Q. What is the craziest thing you have seen in a dressing room?

A. After we won the Irish Cup at Linfield, the boys were all in the changing room getting dressed when Steven Douglas stripped naked and placed the Irish Cup on his shoulder. At the old Windsor you had that narrow corridor outside the changing room and Dougie, naked with the Cup on his shoulder, marched up and down it for about 10 minutes. All the Crusaders players and officials were there watching him!

Q. Where do you holiday?

A. We always go to Spain, the same place every year. It's a place called La Zenia on the Costa Blanca, Alicante. We love it there, it's great for the kids.

Q. Do you now put mistakes behind you or are you still haunted by them?

A. That doesn't interest me at all any more. If I make a mistake it's not the end of the world as I'm still going home to my wife and my two kids. Earlier in my career, football was my world, there was football and nothing else. Now I have got a wife and kids and when I arrive back home it's family that matters more to me.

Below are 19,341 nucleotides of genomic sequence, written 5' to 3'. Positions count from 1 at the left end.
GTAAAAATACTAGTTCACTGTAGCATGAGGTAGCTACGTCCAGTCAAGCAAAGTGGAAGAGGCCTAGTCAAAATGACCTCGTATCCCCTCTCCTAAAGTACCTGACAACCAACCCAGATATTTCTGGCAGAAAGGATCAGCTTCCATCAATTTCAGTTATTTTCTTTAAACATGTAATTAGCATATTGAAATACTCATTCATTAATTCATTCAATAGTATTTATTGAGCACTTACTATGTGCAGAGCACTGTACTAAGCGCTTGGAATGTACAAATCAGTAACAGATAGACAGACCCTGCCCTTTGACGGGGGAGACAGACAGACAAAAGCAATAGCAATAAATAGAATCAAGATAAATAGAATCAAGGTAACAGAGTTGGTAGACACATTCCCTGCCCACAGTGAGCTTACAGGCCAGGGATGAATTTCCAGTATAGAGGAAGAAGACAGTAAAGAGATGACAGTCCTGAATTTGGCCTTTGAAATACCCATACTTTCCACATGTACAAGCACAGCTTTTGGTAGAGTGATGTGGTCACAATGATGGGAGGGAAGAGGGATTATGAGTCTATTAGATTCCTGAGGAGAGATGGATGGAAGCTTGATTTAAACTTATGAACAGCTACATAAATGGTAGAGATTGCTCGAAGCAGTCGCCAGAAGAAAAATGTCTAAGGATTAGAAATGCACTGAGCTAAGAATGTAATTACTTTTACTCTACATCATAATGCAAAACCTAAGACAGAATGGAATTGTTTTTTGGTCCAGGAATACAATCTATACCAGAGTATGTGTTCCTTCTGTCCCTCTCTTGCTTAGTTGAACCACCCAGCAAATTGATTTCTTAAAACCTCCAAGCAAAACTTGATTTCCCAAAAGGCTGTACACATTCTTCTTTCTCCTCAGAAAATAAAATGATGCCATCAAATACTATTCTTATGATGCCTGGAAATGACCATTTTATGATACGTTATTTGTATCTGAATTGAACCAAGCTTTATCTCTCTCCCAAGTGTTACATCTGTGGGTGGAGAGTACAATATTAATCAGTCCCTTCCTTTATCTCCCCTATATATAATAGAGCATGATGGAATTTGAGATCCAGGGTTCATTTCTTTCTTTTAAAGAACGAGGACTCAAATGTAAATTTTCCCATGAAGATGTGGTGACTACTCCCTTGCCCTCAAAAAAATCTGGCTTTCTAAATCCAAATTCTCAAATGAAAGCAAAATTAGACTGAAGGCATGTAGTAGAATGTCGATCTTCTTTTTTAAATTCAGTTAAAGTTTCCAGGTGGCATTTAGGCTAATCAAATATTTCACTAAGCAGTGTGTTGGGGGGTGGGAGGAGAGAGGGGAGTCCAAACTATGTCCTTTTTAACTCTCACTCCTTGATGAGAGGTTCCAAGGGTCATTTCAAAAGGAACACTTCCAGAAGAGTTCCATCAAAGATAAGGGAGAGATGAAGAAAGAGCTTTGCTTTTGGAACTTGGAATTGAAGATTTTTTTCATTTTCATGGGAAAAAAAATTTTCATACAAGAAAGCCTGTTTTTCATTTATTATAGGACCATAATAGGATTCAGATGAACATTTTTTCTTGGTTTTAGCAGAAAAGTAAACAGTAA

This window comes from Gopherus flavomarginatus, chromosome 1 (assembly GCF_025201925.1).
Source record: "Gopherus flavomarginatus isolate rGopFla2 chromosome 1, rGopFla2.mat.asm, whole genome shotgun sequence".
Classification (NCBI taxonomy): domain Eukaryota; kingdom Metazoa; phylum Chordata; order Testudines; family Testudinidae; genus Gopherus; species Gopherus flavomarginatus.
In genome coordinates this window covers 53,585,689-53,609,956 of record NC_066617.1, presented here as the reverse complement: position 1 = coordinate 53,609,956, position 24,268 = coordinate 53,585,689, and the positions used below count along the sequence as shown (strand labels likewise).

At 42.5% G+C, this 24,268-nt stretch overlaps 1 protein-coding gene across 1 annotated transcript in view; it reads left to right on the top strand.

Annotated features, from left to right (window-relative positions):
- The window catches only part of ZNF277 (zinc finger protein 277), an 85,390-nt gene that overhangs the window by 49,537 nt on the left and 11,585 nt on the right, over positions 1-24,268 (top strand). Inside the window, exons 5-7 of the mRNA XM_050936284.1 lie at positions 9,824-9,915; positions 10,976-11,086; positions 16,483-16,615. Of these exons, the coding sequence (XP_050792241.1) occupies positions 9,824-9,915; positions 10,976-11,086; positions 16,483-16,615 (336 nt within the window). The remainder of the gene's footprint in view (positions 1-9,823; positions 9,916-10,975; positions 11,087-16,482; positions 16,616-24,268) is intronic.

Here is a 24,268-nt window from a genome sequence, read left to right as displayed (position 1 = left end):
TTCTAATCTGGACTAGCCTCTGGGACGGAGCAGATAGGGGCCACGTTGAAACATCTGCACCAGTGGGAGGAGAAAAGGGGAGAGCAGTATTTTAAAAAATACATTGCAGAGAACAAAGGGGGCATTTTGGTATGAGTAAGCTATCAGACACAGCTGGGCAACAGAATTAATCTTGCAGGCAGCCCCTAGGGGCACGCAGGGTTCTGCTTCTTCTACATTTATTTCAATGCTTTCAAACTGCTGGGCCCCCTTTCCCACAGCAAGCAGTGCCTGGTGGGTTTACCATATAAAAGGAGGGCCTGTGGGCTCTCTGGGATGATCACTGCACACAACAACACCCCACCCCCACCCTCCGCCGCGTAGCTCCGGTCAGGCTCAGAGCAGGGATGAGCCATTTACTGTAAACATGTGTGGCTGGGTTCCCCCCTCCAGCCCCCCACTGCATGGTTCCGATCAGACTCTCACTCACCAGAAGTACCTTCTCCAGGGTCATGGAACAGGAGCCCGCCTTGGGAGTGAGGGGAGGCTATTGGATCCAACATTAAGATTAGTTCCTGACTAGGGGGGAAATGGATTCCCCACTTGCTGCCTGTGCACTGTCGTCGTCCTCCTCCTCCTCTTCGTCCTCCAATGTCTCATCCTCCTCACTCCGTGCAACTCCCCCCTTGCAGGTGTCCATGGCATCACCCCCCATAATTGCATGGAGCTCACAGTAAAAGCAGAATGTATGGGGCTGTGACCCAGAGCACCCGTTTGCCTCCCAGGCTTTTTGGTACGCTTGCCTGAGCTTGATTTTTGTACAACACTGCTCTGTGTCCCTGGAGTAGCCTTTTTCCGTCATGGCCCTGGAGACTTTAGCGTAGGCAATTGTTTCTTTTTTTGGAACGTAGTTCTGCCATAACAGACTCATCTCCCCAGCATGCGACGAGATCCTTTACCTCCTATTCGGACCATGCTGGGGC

Winning combination: Alan Blayney with his wife Laura and kids Phoenix and Kingston


Date of birth: October 9, 1981

Place of birth: Belfast

Previous clubs: Southampton, Stockport County, Bournemouth, Rushden & Diamonds, Brighton, Doncaster Rovers, Oldham Athletic, Bohemians, Ballymena United, Linfield, Ards, Glenavon, Dundela.

International record: Five Northern Ireland appearances

Warrenpoint Town record: Six appearances